More than 100 people rescued from the Mediterranean by the NGO ship Sea-Eye 4 have disembarked in Naples. Also on board were the dead bodies of two migrants; a third died after being evacuated from the ship.
In the southern Italian city of Naples 105 people rescued from the central Mediterranean have been disembarked, the Sea-Eye organization announced Tuesday. The migrants had been rescued in two operations on Friday night. Those on the first boat had gone six days without food and water. Angelika Leist, from the organization German Doctors, said they were in very poor health.
Also on board the Sea-Eye 4, which reached Naples harbor on Monday afternoon (February 6), were the bodies of two people who were already dead when the rescue ship reached them. A third person died in hospital after an emergency evacuation on Sunday due to poor health. According to Sea-Eye, one of the three who died was a new mother; her baby survived.
Italy had initially ordered the NGO ship to take the rescued migrants to Pesaro on the Adriatic coast, which Sea-Eye said was 1,000 kilometers from the rescue area. After the captain protested against the order, the authorities finally assigned the crew to Naples, according to the aid organization.
Sea-Eye nevertheless criticized the Italian coast guard authorities, saying Naples was still 480 kilometers away, and the southern island of Sicily could have been reached much more quickly.
The organization's Gordon Isler, who is also a member of the German Greens, said it was "cynical to speak of assigning the port of Naples as a concession." He said the Italian government was making the work of sea rescue organizations more difficult and prolonging the suffering of people seeking protection.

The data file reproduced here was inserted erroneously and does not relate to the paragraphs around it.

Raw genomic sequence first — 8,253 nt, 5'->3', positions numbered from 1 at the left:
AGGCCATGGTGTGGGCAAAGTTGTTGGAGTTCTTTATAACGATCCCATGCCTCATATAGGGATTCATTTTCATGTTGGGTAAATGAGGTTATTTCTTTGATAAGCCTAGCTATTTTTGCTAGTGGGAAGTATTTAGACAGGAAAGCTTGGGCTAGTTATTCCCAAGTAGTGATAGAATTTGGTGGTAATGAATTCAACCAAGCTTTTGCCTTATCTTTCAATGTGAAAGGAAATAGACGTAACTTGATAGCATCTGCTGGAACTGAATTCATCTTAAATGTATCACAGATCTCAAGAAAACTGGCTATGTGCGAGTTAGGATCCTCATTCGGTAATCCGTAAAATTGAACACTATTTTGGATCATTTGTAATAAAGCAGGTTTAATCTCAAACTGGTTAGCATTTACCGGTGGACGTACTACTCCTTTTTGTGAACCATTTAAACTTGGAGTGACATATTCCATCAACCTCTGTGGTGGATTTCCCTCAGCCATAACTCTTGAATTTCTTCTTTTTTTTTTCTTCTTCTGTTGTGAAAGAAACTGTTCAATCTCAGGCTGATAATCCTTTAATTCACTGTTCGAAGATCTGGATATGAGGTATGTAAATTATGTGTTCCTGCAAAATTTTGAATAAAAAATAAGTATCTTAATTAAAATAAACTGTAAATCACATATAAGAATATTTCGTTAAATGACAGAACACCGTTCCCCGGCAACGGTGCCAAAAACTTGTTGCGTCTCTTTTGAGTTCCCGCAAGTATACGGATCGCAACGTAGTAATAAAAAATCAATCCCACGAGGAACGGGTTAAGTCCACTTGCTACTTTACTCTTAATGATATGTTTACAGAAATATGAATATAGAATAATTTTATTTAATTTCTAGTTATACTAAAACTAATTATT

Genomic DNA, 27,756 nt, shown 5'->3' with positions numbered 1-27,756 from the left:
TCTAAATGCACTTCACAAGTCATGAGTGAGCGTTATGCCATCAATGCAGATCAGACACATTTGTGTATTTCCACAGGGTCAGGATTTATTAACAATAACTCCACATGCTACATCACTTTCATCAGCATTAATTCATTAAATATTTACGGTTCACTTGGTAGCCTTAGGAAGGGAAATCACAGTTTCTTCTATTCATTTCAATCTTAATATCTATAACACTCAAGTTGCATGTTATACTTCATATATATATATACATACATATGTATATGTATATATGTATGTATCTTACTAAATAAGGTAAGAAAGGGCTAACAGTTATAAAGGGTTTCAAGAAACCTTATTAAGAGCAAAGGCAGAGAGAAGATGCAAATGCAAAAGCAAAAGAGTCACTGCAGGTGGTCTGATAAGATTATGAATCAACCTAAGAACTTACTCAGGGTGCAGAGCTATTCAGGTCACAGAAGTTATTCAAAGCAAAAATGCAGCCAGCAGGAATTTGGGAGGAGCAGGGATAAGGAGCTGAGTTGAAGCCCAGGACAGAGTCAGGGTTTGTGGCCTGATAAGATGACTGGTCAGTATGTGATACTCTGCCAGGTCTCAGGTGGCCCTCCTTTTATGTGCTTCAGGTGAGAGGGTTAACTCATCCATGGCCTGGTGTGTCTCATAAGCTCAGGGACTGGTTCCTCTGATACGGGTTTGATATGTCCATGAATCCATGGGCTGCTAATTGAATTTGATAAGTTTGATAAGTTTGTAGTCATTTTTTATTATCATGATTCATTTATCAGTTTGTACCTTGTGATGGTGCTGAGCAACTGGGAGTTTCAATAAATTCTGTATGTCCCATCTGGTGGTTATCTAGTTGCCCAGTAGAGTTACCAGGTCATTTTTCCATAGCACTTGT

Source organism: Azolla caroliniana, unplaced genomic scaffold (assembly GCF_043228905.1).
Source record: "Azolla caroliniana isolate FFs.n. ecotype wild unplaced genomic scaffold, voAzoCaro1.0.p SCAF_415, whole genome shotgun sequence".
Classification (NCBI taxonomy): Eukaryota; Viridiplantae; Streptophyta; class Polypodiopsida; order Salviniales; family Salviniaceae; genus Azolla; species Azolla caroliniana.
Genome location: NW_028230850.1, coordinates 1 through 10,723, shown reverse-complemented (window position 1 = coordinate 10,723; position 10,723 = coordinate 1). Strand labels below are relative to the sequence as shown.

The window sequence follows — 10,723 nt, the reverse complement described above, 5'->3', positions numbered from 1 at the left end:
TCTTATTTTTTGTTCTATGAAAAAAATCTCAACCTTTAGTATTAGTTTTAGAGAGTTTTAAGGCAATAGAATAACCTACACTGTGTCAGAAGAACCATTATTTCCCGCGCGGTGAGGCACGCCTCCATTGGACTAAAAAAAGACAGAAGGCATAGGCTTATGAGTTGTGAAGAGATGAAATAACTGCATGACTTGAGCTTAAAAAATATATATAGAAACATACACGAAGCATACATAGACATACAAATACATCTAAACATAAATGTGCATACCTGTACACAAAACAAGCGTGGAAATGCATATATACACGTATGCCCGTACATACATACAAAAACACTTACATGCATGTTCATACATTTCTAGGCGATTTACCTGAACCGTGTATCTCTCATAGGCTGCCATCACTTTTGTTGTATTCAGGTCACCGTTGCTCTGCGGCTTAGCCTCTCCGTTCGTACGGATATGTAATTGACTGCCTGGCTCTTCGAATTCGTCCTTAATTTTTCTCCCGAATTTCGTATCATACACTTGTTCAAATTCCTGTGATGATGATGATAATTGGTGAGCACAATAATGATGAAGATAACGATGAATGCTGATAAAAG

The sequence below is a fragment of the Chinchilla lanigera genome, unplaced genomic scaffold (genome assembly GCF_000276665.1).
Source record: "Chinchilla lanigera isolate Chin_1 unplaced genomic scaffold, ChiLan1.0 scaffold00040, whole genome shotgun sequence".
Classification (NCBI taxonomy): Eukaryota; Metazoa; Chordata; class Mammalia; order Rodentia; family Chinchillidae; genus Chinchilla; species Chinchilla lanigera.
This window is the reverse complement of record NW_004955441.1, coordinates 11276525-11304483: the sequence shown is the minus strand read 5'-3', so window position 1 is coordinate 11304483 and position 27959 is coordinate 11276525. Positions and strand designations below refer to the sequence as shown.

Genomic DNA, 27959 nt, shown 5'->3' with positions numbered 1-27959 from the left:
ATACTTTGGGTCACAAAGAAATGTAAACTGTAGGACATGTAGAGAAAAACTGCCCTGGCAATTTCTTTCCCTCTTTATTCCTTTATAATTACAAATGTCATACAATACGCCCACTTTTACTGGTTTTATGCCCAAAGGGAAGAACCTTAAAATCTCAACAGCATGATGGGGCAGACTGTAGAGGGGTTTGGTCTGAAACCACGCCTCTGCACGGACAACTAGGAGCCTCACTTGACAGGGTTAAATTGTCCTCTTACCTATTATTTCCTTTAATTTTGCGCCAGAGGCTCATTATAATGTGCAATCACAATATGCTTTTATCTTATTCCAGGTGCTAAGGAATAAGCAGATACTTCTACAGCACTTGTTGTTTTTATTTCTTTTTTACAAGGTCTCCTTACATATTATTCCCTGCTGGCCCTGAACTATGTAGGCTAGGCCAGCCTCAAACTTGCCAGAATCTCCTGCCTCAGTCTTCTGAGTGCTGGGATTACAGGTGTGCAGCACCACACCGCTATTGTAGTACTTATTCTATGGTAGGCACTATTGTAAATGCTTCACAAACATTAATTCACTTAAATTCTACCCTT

According to a new Italian decree, after a sea rescue, NGO ships have to proceed immediately to their assigned port without responding to further emergencies. Often, they are assigned a port that takes several days to reach.
Also read: Italian minister urges fair port sharing for NGO ships
The Council of Europe, the main European human rights body with 46 member states, has criticized the decree and international experts have described it as unlawful.
The Italian government wants to stop migrants from setting off from the coasts of North Africa, and has recently stepped up diplomatic efforts to cooperate with the main countries of departure, Libya and Tunisia, as well as Egypt.
With KNA, dpa
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